Daily catch-up: how come Ed Miliband’s tuition fee ‘cut’ is so popular, then?

John Rentoul
Syrian conflict is the world's first 'climate change war', say scientists, but it won't be the last one

Climate change key in Syrian conflict

And it will trigger more war in future
How I outwitted the Gestapo

How I outwitted the Gestapo

My life as a Jew in wartime Berlin
The nation's favourite animal revealed

The nation's favourite animal revealed

Women like cuddly creatures whilst men like creepy-crawlies
Is this the way to get young people to vote?

Getting young people to vote

From #VOTESELFISH to Bite the Ballot
Poldark star Heida Reed: 'I don't think a single bodice gets ripped'

Poldark star Heida Reed

'I don't think a single bodice gets ripped'
The difference between America and Israel? There isn’t one

The difference between America and Israel? There isn’t one

Netanyahu knows he can get away with anything in America, says Robert Fisk
Families clubbing together to build their own affordable accommodation

Do It Yourself approach to securing a new house

Community land trusts marking a new trend for taking the initiative away from developers
Head of WWF UK: We didn’t send Cameron to the Arctic to see green ideas freeze

David Nussbaum: We didn’t send Cameron to the Arctic to see green ideas freeze

The head of WWF UK remains sanguine despite the Government’s failure to live up to its pledges on the environment
Author Kazuo Ishiguro on being inspired by shoot-outs and samurai

Author Kazuo Ishiguro on being inspired by shoot-outs and samurai

Set in a mythologised 5th-century Britain, ‘The Buried Giant’ is a strange beast
With money, corruption and drugs, this monk fears Buddhism in Thailand is a ‘poisoned fruit’

Money, corruption and drugs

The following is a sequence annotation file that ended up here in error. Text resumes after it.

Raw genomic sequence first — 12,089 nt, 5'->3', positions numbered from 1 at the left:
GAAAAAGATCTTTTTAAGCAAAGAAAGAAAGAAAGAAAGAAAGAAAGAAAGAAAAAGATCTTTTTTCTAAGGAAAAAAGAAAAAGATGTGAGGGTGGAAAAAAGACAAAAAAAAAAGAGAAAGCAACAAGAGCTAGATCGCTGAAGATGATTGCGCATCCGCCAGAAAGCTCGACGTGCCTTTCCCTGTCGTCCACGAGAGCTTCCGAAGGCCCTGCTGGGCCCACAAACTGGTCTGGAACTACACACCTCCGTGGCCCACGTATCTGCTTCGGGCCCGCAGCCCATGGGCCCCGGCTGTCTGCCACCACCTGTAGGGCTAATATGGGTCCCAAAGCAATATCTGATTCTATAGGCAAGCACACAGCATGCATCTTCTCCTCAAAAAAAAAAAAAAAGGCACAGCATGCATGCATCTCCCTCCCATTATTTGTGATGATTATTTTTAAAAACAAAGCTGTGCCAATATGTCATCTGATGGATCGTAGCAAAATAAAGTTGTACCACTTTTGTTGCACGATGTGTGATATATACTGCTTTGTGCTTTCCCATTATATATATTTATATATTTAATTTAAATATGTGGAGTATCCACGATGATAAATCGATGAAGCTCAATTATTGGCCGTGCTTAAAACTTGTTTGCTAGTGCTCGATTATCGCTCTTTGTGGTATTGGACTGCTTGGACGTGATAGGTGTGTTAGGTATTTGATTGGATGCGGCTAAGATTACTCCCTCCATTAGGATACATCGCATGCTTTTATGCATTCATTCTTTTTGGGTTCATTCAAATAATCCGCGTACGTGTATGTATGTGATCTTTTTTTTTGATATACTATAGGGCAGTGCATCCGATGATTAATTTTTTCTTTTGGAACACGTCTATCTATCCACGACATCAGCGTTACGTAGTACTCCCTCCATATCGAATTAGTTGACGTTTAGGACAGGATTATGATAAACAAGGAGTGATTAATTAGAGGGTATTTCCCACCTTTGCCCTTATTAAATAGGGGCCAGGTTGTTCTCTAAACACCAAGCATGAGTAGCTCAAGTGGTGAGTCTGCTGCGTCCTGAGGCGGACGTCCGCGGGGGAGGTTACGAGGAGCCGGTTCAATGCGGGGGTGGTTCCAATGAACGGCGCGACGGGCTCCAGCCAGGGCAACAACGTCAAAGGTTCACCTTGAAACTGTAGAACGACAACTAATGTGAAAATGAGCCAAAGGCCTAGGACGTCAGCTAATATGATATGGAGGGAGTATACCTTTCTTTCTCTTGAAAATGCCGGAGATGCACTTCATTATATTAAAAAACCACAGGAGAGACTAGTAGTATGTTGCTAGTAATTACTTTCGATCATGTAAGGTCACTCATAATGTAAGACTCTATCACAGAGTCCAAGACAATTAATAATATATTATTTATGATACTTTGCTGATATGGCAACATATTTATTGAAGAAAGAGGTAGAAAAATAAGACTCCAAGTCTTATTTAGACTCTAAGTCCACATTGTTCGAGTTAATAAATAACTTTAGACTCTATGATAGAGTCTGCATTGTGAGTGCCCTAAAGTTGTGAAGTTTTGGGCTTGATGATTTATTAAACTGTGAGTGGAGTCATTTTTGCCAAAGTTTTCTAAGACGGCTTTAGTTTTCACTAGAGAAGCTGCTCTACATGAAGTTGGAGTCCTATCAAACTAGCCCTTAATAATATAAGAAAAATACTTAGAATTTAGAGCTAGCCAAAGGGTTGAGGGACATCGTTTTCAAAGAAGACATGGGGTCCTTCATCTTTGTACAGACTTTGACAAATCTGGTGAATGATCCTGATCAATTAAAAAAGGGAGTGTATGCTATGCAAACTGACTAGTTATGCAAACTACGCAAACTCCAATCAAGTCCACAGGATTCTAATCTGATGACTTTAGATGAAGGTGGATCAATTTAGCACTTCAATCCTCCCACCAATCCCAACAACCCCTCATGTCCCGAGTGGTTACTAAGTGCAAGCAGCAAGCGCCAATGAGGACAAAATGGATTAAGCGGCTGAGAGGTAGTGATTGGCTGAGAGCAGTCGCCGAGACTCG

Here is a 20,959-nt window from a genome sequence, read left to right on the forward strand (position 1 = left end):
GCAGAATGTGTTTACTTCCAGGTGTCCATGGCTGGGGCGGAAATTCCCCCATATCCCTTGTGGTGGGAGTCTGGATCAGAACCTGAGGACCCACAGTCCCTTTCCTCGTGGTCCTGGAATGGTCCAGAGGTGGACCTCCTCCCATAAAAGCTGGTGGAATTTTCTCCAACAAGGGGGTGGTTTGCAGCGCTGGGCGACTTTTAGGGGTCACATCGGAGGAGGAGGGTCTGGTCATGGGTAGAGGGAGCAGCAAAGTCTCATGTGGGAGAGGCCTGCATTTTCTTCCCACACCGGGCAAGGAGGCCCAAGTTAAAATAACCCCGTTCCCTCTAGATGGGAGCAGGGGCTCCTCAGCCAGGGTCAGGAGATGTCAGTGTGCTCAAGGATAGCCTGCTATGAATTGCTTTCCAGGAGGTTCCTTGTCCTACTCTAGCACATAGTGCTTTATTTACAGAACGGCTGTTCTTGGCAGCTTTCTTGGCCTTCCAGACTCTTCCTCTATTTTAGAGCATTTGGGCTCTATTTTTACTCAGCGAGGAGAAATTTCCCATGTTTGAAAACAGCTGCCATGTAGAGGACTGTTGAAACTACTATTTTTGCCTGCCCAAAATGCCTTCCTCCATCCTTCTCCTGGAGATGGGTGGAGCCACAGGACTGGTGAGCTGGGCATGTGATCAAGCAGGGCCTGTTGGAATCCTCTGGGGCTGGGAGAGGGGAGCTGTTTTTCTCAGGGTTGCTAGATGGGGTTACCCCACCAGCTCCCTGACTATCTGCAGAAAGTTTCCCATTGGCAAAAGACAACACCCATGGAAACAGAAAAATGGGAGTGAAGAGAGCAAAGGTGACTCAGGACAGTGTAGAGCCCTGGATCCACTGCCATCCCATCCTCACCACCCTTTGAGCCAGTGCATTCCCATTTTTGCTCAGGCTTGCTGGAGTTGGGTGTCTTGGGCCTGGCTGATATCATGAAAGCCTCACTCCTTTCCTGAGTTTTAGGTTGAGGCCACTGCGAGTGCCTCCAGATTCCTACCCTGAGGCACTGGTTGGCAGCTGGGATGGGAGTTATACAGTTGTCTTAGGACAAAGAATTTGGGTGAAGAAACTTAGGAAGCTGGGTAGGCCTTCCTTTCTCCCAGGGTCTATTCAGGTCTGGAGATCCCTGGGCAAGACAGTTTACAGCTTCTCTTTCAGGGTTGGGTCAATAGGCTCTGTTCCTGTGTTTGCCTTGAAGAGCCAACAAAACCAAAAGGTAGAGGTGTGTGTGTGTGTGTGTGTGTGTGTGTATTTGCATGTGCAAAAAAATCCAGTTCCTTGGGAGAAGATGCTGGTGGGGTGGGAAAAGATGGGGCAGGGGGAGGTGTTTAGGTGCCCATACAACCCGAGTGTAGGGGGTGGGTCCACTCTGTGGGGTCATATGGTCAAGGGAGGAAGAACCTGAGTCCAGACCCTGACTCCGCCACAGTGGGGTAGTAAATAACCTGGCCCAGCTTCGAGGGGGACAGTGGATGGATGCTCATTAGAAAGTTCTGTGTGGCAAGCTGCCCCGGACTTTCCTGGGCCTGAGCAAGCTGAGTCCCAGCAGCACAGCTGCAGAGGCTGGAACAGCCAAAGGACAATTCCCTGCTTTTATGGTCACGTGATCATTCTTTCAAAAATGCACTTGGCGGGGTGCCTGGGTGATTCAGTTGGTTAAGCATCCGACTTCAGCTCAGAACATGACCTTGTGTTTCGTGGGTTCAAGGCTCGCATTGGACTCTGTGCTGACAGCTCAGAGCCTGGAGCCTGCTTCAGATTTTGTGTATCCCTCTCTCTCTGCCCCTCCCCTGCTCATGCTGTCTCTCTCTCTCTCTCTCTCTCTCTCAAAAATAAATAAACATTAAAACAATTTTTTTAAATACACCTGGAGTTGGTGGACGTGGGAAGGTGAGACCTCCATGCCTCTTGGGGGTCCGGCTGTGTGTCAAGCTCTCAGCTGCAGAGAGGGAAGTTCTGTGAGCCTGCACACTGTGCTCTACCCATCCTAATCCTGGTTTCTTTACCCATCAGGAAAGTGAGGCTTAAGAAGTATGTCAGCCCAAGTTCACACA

The monk who fears Buddhism in Thailand is a ‘poisoned fruit’
America's first slavery museum established at Django Unchained plantation - 150 years after slavery outlawed

150 years after it was outlawed...

... America's first slavery museum is established in Louisiana
Kelly Clarkson: How I snubbed Simon Cowell and become a Grammy-winning superstar

Kelly Clarkson: How I snubbed Simon Cowell and become a Grammy-winning superstar

The first 'American Idol' winner on how she manages to remain her own woman – Jane Austen fascination and all
Tony Oursler on exploring our uneasy relationship with technology with his new show

You won't believe your eyes

Tony Oursler's new show explores our uneasy relationship with technology. He's one of a growing number of artists with that preoccupation
Ian Herbert: Peter Moores must go. He should never have been brought back to fail again

Moores must go. He should never have been brought back to fail again

The England coach leaves players to find solutions - which makes you wonder where he adds value, says Ian Herbert
War with Isis: Fears that the looming battle for Mosul will unleash 'a million refugees'

The battle for Mosul will unleash 'a million refugees'

Aid agencies prepare for vast exodus following planned Iraqi offensive against the Isis-held city, reports Patrick Cockburn